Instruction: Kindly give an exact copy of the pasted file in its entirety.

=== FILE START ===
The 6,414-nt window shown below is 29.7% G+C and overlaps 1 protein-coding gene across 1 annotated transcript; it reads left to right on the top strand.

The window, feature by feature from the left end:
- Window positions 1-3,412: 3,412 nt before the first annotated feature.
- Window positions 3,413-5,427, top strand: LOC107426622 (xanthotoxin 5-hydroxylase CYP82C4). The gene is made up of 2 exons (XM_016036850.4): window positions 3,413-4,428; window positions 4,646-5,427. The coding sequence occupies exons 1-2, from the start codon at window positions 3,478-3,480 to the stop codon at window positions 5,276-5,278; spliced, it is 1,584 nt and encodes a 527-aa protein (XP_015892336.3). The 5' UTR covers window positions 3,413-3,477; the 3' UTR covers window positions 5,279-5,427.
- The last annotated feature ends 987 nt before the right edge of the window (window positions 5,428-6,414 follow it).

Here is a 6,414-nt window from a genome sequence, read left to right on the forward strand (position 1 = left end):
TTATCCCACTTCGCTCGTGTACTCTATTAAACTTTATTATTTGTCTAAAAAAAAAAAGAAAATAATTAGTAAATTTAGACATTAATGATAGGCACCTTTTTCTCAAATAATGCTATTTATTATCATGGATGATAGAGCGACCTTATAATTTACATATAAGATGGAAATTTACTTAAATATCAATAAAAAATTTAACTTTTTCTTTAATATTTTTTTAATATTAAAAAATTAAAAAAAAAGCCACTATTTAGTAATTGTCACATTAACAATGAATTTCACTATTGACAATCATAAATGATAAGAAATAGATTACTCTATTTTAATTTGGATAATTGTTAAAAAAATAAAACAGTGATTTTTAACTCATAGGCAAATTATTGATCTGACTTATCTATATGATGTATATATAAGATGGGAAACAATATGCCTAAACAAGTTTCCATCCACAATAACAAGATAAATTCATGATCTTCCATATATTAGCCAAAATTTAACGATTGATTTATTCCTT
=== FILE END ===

The 6,414-nt window shown below is 29.7% G+C and overlaps 1 protein-coding gene across 1 annotated transcript; it reads left to right on the top strand.

The window, feature by feature from the left end:
- Window positions 1-3,412: 3,412 nt before the first annotated feature.
- Window positions 3,413-5,427, top strand: LOC107426622 (xanthotoxin 5-hydroxylase CYP82C4). The gene is made up of 2 exons (XM_016036850.4): window positions 3,413-4,428; window positions 4,646-5,427. The coding sequence occupies exons 1-2, from the start codon at window positions 3,478-3,480 to the stop codon at window positions 5,276-5,278; spliced, it is 1,584 nt and encodes a 527-aa protein (XP_015892336.3). The 5' UTR covers window positions 3,413-3,477; the 3' UTR covers window positions 5,279-5,427.
- The last annotated feature ends 987 nt before the right edge of the window (window positions 5,428-6,414 follow it).

Here is a 6,414-nt window from a genome sequence, read left to right on the forward strand (position 1 = left end):
TTATCCCACTTCGCTCGTGTACTCTATTAAACTTTATTATTTGTCTAAAAAAAAAAAGAAAATAATTAGTAAATTTAGACATTAATGATAGGCACCTTTTTCTCAAATAATGCTATTTATTATCATGGATGATAGAGCGACCTTATAATTTACATATAAGATGGAAATTTACTTAAATATCAATAAAAAATTTAACTTTTTCTTTAATATTTTTTTAATATTAAAAAATTAAAAAAAAAGCCACTATTTAGTAATTGTCACATTAACAATGAATTTCACTATTGACAATCATAAATGATAAGAAATAGATTACTCTATTTTAATTTGGATAATTGTTAAAAAAATAAAACAGTGATTTTTAACTCATAGGCAAATTATTGATCTGACTTATCTATATGATGTATATATAAGATGGGAAACAATATGCCTAAACAAGTTTCCATCCACAATAACAAGATAAATTCATGATCTTCCATATATTAGCCAAAATTTAACGATTGATTTATTCCTT